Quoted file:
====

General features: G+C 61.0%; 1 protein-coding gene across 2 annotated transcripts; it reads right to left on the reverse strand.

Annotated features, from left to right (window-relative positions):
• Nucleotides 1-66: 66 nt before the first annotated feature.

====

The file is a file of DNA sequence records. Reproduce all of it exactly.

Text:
General features: G+C 61.0%; 1 protein-coding gene across 2 annotated transcripts; it reads right to left on the reverse strand.

Annotated features, from left to right (window-relative positions):
• Nucleotides 1-66: 66 nt before the first annotated feature.